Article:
Table 6 reports the insample regression results of the probit model. The last column reports the pseudo \(R^2\). The lagged return is found almost unanimously to be informationless for predicting return direction, which is consistent with the weak efficient market hypothesis that the direction of stock return can be hardly predicted by its historical price information. Interestingly, we find that the most significant variable for predicting the direction of stock return in the probit model is inflation, which significantly differs from the BCARS model. The other two variables that may be useful for return direction forecasting are tbl and svar. These findings indicate from a new perspective that the BCARS model is indeed different from the probit model when predicting the direction of stock return.
The switching trading strategy under the probit model is presented as follows:
where \({\bar{s}}_t\) is the historical mean defined as
At time t1, if the probability of a positive return is predicted to be larger than its historical mean, investors hold the stock, otherwise they hold the riskfree asset at time t.
Table 7 presents the Sharpe ratio and utility gain of the probit model relative to the market portfolio. Three findings emerge in Table 7: (1) Consistent with the insample estimation results in Table 6, infl has the best outofsample trading performance judging by both the Sharpe ratio and utility gain. (2) The utility gain statistics show that the outperformance of the probit trading strategy only occurs in market recession. (3) Compared with the BCARS trading strategy, the probit trading strategy generally underperforms the BCARSbased trading strategies judging by either the Sharpe ratio or utility gain.
Conclusion
In this paper, we propose a BCARS model to predict the direction of stock returns. An empirical study is performed on the monthly US stock returns to evaluate the BCARS model, and the results show that the forecasting power of the BCARS model is significant both statistically and economically.
The BCARS model proposed in this paper provides a new perspective for return direction forecasting. For future studies, we suggest the following directions: first, it could be interesting to scrutinize the power of the BCARS model in forecasting the direction of other asset returns in different countries. Second, more predictive variables can be empirically investigated. In this paper, we only check the macroeconomic and financial variables. A considerable amount of literature has shown that technical indicators and market sentiment are valuable when forecasting the level of stock returns. However, how these variables contribute to return direction forecasting remains unknown. Third, extensions to the BCARS model are also interesting. For example, there is empirical evidence indicating that the directionofchange is businesscycle related; thus, it would be more practical to use a Markov regimeswitching model to describe the conditional mean of the up ratio. A beta model with both timevarying alpha and beta would be also of interest.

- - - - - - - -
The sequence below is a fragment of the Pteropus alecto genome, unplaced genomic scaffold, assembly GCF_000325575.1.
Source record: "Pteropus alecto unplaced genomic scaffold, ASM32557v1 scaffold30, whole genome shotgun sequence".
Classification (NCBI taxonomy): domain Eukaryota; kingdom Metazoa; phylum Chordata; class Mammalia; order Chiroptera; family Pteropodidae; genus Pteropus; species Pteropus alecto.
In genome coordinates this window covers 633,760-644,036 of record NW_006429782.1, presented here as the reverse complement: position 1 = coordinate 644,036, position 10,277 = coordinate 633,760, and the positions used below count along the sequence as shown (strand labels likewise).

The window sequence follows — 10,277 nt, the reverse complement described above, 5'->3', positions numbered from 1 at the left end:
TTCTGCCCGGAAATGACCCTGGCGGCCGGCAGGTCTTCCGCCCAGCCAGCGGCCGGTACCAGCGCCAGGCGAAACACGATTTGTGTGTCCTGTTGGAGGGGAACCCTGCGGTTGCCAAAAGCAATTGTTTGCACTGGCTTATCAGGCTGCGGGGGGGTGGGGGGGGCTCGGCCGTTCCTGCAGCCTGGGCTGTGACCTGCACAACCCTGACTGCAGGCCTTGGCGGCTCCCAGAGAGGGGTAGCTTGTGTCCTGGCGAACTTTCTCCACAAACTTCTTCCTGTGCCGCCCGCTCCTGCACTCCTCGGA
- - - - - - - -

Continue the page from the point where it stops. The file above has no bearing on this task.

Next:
Notes
As the monthly high price collected from the website does not consider the last monthly close price, the following adjustment \(h^a_{t}\)=max{\(h_{t}\), \(c_{t1}\)} is used as the true high price in month t.
These macro and financial variables are downloaded from the homepage of Amit Goyal at www.hec.unil.ch/agoyal/.
We also estimate CARS(1,2) and CARS(2,1), and the results show that CARS(1,1) is sufficient to capture the up ratio dynamics. We do not present the estimation results in order to save space.
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Funding
Funding was provided by National Social Science Fund of China (Grant No. 22BJY259), National Natural Science Foundation of China (Grant Nos. 71971004, 72271055), Research on Modeling of Return Rate Based on Mixed Distribution and Its Application in Risk Management (Grant No. 19YB26).
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Xie, H., Sun, Y. & Fan, P. Return direction forecasting: a conditional autoregressive shape model with beta density. Financ Innov 9, 82 (2023). https://doi.org/10.1186/s4085402300489z
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DOI: https://doi.org/10.1186/s4085402300489z